I cried silently when people judged me for delivering via C-section and giving my son formula. I hurt when people looked down on me before they had even heard my birth story. They did not bother to ask me why I did not give birth naturally, and even if some of them listened, they still concluded that I did not try hard enough.

I would hide from those people when I fed my son formula. They didn’t know how much I wanted to feed him breast milk. Years later, I read an article about a mom who lost her son because she refused to give him formula. He became dehydrated, then days later succumbed to death. That baby could have been my son.

It wasn’t until recently that I remembered I have a medical condition that makes natural childbirth difficult. I have Lordoscoliosis, a rare medical condition in which there is a combined backward and lateral curvature of the spine.

I forgot all about it. I was diagnosed during my early twenties; a doctor told me I would have a hard time conceiving a child due to the abnormal curves of my spine, and the complications that came with it. He even added no man would want to marry me if he knew I could not give him a child.

My body frame is deformed; my internal organs are affected. That explains the hardship I went through during childbirth. I now realize I am not less of a woman because I gave birth via cesarean, nor because I struggled to breastfeed.

Roses may be the most exalted of flowers, but they are not the only type of flowers. And all flowers are beautiful. It has taken me a long time to realize that this metaphor applies to our experiences as women, as well.

As women, we struggle with depression at alarming rates. It could be because society places a very high one-size-fits-all standard on everyone, but especially on us. A woman should be this and that. If not, we are put down, bashed, and bullied.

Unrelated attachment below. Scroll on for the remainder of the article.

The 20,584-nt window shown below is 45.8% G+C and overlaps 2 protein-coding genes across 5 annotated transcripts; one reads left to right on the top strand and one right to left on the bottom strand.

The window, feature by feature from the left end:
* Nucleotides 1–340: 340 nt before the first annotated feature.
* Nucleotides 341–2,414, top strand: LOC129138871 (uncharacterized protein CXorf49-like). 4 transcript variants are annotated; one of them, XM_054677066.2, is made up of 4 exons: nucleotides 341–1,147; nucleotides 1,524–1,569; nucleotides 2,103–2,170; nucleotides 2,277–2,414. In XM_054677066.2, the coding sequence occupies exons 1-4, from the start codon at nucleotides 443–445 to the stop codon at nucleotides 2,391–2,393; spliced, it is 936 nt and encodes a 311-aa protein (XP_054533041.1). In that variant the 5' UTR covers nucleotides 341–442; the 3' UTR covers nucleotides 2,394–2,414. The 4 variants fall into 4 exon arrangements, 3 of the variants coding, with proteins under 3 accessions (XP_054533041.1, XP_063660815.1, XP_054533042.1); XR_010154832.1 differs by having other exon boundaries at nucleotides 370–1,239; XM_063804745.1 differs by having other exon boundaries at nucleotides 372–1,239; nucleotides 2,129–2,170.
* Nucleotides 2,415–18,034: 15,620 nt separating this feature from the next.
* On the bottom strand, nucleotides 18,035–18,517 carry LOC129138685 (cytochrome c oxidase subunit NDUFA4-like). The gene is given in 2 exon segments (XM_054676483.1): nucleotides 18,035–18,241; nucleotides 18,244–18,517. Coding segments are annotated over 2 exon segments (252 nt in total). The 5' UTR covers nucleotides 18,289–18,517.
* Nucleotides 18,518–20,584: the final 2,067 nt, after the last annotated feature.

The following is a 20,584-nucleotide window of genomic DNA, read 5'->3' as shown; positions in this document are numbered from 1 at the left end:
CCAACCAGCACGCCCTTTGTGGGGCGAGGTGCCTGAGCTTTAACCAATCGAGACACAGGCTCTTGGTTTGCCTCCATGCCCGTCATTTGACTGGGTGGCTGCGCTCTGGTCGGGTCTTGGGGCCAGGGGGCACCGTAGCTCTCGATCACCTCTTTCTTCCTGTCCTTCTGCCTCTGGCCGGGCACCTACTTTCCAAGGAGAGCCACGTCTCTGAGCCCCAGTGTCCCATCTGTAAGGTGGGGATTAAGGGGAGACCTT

Our beauty lies in our ability to give life—biologically, or through our artwork, our careers, our ministries, or our advocacies. Our beauty lies in our talents, whether we are able-bodied or differently abled. Our beauty lies in our skin, whether it is brown or black or yellow or red.

The world would be dull if there were no diversity in humanity, or if the colors in a rainbow were only green and violet.

Let us embrace our uniqueness and beauty, and let us stop apologizing for our skin color, our height, our weight, our civil status, our menstrual cycles, our moods, or our birth stories—or our lack of a birth story.

We are flowers that bloom in the plains, up in the mountains, along the rivers, within the rainforests, in the deserts, and under the vast ocean. We complement the roses in a garden of flowers.

Let us stop measuring ourselves from the scales of mass media and societal expectations. The world might only exalt the roses. But let us bloom as daisies, chrysanthemums, tulips, petunias, irises, lavender, lilac, sunflowers, orchids, lilies, dandelions, poppies, sampaguita, edelweiss, marigolds…

Let us celebrate our differences; let us celebrate and bloom together.


STORY AWARDS

This story was published as part of the World Pulse Story Awards program. We believe everyone has a story to share, and that the world will be a better place when women are heard. Share your story with us, and you could be our next Featured Storyteller! Learn more.

Comments 30

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  • Ann Forsthoefel
    Apr 27
    Apr 27

    Dear Karen,

    I am so moved by your story and also by the beauty of your words. You are truly a gifted writer and your words so resonate with me "Let us embrace our uniqueness and beauty, and let us stop apologizing for our skin color, our height, our weight, our civil status, our menstrual cycles, our moods, or our birth stories—or our lack of a birth story.

    We are flowers that bloom in the plains, up in the mountains, along the rivers, within the rainforests, in the deserts, and under the vast ocean. We complement the roses in a garden of flowers.

    Let us stop measuring ourselves from the scales of mass media and societal expectations. The world might only exalt the roses. But let us bloom as daisies, chrysanthemums, tulips, petunias, irises, lavender, lilac, sunflowers, orchids, lilies, dandelions, poppies, sampaguita, edelweiss, marigolds…"

    And I am sending your story to all my friends so your words can inspire them as they have inspired me.

    Bright blessings,
    Ann

  • You have no idea how blessed I am to read your comment and encouragement me, Ann. Your words motivate me to write more. Thank you for taking time to read this piece. I am honored that you are inspired with it. Thank you also for appreciating.